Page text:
The above has been offered for illustrative purposes only and is not intended to limit the scope of the invention of this application, which is as defined in the claims below.
|Cited Patent||Filing date||Publication date||Applicant||Title|
|US1978543 *||Feb 24, 1934||Oct 30, 1934||K D Mfg Company||Locking means|
|US2461030||Mar 6, 1945||Feb 8, 1949||American Steel & Wire Co||Method of making torpedo nets|
|US3406558 *||Feb 23, 1966||Oct 22, 1968||Burndy Corp||Crimping tool|
|US3802438||Mar 31, 1972||Apr 9, 1974||Technibiotics||Surgical instrument|
|US4269180||Mar 19, 1979||May 26, 1981||Dall Desmond Meiring||Bone fastener for the greater trochanter|
|US4353240 *||Jan 15, 1980||Oct 12, 1982||Toolema Ab||Crimping tool|
|US4541312 *||Mar 6, 1981||Sep 17, 1985||Petersen Manufacturing Co., Inc.||Long nose locking plier|
|US4643054 *||Dec 30, 1985||Feb 17, 1987||Nelson Gary E||Quick squeeze tool|
|US4966600||Jan 26, 1989||Oct 30, 1990||Songer Robert J||Surgical securance method|
|US5116340||Aug 9, 1990||May 26, 1992||Songer Robert J||Surgical securance apparatus|
|US5335531 *||May 4, 1993||Aug 9, 1994||Square D Company||Compression tool head assembly|
|US5415658||Dec 14, 1993||May 16, 1995||Pioneer Laboratories, Inc.||Surgical cable loop connector|
|US5496341 *||Aug 26, 1994||Mar 5, 1996||Lasersurge, Inc.||Surgical device to prepare body tissue for anastomosis|
|US5536270 *||Feb 24, 1994||Jul 16, 1996||Pioneer Laboratories, Inc.||Cable system for bone securance|
|US5545168 *||Mar 11, 1994||Aug 13, 1996||Burke; Dennis W.||Apparatus for both tensioning and crimping a surgical wire|
|US5649927||Sep 27, 1995||Jul 22, 1997||Pioneer Laboratories, Inc.||Cable crimp system|
|US5741260 *||Feb 20, 1997||Apr 21, 1998||Pioneer Laboratories, Inc.||Cable system for bone securance|
|US5797915||Apr 17, 1996||Aug 25, 1998||Pierson, Iii; Raymond H.||Cerclage system|
|US5797958 *||Dec 4, 1996||Aug 25, 1998||Yoon; Inbae||Endoscopic grasping instrument with scissors|
|US5941881||Jan 9, 1998||Aug 24, 1999||Medidea, Llc||Bone fastening apparatus and related procedures|
|US5951587 *||Oct 9, 1997||Sep 14, 1999||Ethicon-Endo-Surgery, Inc.||Needle holder with suture filament grasping abilities|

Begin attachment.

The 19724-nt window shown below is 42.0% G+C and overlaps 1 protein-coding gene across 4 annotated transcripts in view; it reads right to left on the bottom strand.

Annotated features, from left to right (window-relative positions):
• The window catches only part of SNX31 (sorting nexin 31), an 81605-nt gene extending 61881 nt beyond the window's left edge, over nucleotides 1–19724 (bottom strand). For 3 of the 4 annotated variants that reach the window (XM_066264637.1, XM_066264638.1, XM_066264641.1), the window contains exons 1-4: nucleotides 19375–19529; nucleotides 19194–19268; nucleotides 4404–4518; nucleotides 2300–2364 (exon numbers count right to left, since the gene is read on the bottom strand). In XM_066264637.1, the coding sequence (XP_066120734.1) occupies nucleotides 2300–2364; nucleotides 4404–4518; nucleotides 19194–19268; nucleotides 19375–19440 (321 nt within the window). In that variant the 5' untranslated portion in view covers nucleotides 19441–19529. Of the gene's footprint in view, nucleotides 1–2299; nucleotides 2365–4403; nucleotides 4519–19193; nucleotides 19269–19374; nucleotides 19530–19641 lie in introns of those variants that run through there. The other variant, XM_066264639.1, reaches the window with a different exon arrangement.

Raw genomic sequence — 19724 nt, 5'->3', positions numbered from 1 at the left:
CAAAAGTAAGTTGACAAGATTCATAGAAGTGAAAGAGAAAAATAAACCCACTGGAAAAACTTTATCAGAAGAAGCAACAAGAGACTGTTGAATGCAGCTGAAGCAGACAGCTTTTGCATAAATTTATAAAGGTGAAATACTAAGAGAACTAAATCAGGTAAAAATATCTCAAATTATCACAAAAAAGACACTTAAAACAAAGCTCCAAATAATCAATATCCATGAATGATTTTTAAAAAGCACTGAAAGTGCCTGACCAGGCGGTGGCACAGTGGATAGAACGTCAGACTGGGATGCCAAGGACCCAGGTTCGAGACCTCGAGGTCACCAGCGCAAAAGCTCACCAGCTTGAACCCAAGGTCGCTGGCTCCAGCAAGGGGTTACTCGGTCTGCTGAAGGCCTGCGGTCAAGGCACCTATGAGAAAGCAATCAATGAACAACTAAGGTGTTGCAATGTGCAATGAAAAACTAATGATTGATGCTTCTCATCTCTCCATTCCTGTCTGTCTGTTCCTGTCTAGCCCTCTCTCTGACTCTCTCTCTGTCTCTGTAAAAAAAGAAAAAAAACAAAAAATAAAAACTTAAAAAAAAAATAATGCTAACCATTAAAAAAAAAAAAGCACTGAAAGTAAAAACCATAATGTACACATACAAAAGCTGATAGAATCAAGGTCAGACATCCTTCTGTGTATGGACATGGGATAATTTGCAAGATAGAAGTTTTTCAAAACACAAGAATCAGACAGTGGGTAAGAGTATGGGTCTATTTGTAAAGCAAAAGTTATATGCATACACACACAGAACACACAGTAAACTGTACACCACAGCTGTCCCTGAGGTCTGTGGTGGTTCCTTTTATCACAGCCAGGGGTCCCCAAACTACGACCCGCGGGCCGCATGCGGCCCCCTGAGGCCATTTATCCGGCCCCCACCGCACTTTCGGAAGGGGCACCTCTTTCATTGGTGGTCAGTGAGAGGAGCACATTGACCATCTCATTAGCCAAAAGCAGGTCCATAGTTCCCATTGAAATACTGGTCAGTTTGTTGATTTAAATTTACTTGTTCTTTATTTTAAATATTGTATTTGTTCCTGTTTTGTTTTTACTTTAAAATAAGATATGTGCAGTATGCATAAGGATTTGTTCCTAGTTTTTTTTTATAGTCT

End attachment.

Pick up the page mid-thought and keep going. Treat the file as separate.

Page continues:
|US6017347||May 5, 1999||Jan 25, 2000||Acumed, Inc.||Wire clamp assembly|
|US6120505||Sep 21, 1998||Sep 19, 2000||Acumed, Inc.||Wire clamp assembly|
|US6227030 *||Dec 17, 1999||May 8, 2001||Fci Usa, Inc.||Electrical connector crimping die with over-crimp prevention surface and method|
|US6457338 *||Oct 2, 2000||Oct 1, 2002||Gustav Klauke Gmbh||Pressing tool with pressing jaws|
|US20020183785 *||Apr 25, 2002||Dec 5, 2002||Howell Thomas A.||Surgical clamp pad with interdigitatin teeth|
|1||Howmedica Brochure; The Dall-Miles Trochanter Cable Grip System, date unknown.|
|Citing Patent||Filing date||Publication date||Applicant||Title|
|US8133235||Oct 9, 2009||Mar 13, 2012||Zimmer, Inc.||One-way bearing cable tensioning tool|
|US8312755 *||Nov 28, 2007||Nov 20, 2012||Rostra Tool Company||Crimping tool with third handle and method of use|
|US8568442 *||Jun 14, 2006||Oct 29, 2013||Karl Storz Gmbh & Co. Kg||Medical gripping and/or cutting instrument|
|US8739594 *||Sep 14, 2012||Jun 3, 2014||Danny Anderson||Electrical connector crimping plier tool|
|US8801726||Jan 5, 2012||Aug 12, 2014||Zimmer, Inc.||One-way bearing cable tensioning tool|
|US9138009 *||Dec 8, 2014||Sep 22, 2015||Louis J. Frusco||Shellfish opener|
|US9265543||Dec 27, 2012||Feb 23, 2016||Pioneer Surgical Technology, Inc.||Bone plate system and method|
|US9333021||Apr 2, 2015||May 10, 2016||Pioneer Surgical Technology, Inc.||Tensioning instrument|
|US9561064||Mar 15, 2013||Feb 7, 2017||Pioneer Surgical Technology, Inc.||Bone plate system and method|
|US20090082795 *||Jun 14, 2006||Mar 26, 2009||Martin Blocher||Medical gripping and/or cutting instrument|
|US20100275740 *||Mar 17, 2010||Nov 4, 2010||Mats Norin||Retaining mechanism|
|US20110087225 *||Oct 9, 2009||Apr 14, 2011||Zimmer, Inc.||One-way bearing cable tensioning tool|
|US20130067983 *||Sep 14, 2012||Mar 21, 2013||Danny Anderson||Electrical Connector Crimping Plier Tool|
|U.S. Classification||81/315, 81/329, 81/338|
|International Classification||A61B17/88, A61B17/82|
|Cooperative Classification||A61B17/82, Y10T24/49, A61B17/88, A61B17/8863|
|European Classification||A61B17/88, A61B17/82|
|Nov 14, 2007||AS||Assignment|
Owner name: PIONEER SURGICAL TECHNOLOGY, INC., MICHIGAN
Free format text: CHANGE OF NAME;ASSIGNOR:PIONEER LABORATORIES, INC.;REEL/FRAME:020105/0308
Effective date: 20061211
Owner name: PIONEER SURGICAL TECHNOLOGY, INC.,MICHIGAN
Free format text: CHANGE OF NAME;ASSIGNOR:PIONEER LABORATORIES, INC.;REEL/FRAME:020105/0308
Effective date: 20061211
|May 30, 2008||FPAY||Fee payment|
Year of fee payment: 4
|Jun 21, 2012||FPAY||Fee payment|
Year of fee payment: 8
|Jul 29, 2013||AS||Assignment|
Owner name: TD BANK, N.A., AS ADMINISTRATIVE AGENT, FLORIDA
Free format text: SECURITY AGREEMENT;ASSIGNOR:PIONEER SURGICAL TECHNOLOGY, INC.;REEL/FRAME:030892/0193
Effective date: 20130716
|Oct 31, 2013||AS||Assignment|
Owner name: PIONEER LABORATORIES INC., MICHIGAN
Free format text: ASSIGNMENT OF ASSIGNORS INTEREST;ASSIGNORS:KILPELA, THOMAS S;BERREVOETS, GREG A;REEL/FRAME:031517/0848
Effective date: 19991216
|Jun 9, 2016||FPAY||Fee payment|
Year of fee payment: 12